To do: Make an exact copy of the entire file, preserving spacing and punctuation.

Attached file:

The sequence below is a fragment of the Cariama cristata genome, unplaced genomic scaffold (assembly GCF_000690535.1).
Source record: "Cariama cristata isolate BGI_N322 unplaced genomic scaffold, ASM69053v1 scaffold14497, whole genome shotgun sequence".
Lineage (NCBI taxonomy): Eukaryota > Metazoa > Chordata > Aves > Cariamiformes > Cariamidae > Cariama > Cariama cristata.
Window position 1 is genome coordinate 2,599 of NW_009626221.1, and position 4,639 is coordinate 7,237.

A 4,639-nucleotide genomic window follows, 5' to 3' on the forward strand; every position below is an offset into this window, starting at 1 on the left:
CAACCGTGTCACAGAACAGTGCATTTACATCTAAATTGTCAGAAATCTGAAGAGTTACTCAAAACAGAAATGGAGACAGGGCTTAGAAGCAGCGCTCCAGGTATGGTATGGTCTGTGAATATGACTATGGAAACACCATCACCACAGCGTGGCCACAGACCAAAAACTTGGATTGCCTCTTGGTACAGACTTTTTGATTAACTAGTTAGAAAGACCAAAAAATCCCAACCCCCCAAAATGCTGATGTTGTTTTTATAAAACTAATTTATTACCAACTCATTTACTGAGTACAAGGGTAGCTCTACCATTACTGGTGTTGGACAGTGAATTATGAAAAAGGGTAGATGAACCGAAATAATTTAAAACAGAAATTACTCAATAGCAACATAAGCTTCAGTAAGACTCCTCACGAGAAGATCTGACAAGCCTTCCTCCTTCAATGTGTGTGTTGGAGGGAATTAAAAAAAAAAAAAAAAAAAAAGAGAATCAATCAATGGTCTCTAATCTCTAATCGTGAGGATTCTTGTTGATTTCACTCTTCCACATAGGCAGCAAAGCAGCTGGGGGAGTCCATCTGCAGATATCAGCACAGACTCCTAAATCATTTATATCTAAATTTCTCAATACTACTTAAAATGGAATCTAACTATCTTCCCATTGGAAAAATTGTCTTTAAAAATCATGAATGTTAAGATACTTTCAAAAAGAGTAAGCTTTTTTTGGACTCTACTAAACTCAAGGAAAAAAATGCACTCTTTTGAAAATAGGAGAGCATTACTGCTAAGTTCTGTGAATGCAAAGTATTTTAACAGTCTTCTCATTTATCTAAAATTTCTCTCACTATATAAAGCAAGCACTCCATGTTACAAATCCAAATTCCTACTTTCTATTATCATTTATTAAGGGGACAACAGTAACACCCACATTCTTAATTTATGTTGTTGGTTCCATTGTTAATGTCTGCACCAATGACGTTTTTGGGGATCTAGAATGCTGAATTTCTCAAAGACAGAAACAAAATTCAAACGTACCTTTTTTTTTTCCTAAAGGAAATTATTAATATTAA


The sequence below is a fragment of the Cariama cristata genome, unplaced genomic scaffold (assembly GCF_000690535.1).
Source record: "Cariama cristata isolate BGI_N322 unplaced genomic scaffold, ASM69053v1 scaffold14497, whole genome shotgun sequence".
Lineage (NCBI taxonomy): Eukaryota > Metazoa > Chordata > Aves > Cariamiformes > Cariamidae > Cariama > Cariama cristata.
Window position 1 is genome coordinate 2,599 of NW_009626221.1, and position 4,639 is coordinate 7,237.

A 4,639-nucleotide genomic window follows, 5' to 3' on the forward strand; every position below is an offset into this window, starting at 1 on the left:
CAACCGTGTCACAGAACAGTGCATTTACATCTAAATTGTCAGAAATCTGAAGAGTTACTCAAAACAGAAATGGAGACAGGGCTTAGAAGCAGCGCTCCAGGTATGGTATGGTCTGTGAATATGACTATGGAAACACCATCACCACAGCGTGGCCACAGACCAAAAACTTGGATTGCCTCTTGGTACAGACTTTTTGATTAACTAGTTAGAAAGACCAAAAAATCCCAACCCCCCAAAATGCTGATGTTGTTTTTATAAAACTAATTTATTACCAACTCATTTACTGAGTACAAGGGTAGCTCTACCATTACTGGTGTTGGACAGTGAATTATGAAAAAGGGTAGATGAACCGAAATAATTTAAAACAGAAATTACTCAATAGCAACATAAGCTTCAGTAAGACTCCTCACGAGAAGATCTGACAAGCCTTCCTCCTTCAATGTGTGTGTTGGAGGGAATTAAAAAAAAAAAAAAAAAAAAAGAGAATCAATCAATGGTCTCTAATCTCTAATCGTGAGGATTCTTGTTGATTTCACTCTTCCACATAGGCAGCAAAGCAGCTGGGGGAGTCCATCTGCAGATATCAGCACAGACTCCTAAATCATTTATATCTAAATTTCTCAATACTACTTAAAATGGAATCTAACTATCTTCCCATTGGAAAAATTGTCTTTAAAAATCATGAATGTTAAGATACTTTCAAAAAGAGTAAGCTTTTTTTGGACTCTACTAAACTCAAGGAAAAAAATGCACTCTTTTGAAAATAGGAGAGCATTACTGCTAAGTTCTGTGAATGCAAAGTATTTTAACAGTCTTCTCATTTATCTAAAATTTCTCTCACTATATAAAGCAAGCACTCCATGTTACAAATCCAAATTCCTACTTTCTATTATCATTTATTAAGGGGACAACAGTAACACCCACATTCTTAATTTATGTTGTTGGTTCCATTGTTAATGTCTGCACCAATGACGTTTTTGGGGATCTAGAATGCTGAATTTCTCAAAGACAGAAACAAAATTCAAACGTACCTTTTTTTTTTCCTAAAGGAAATTATTAATATTAA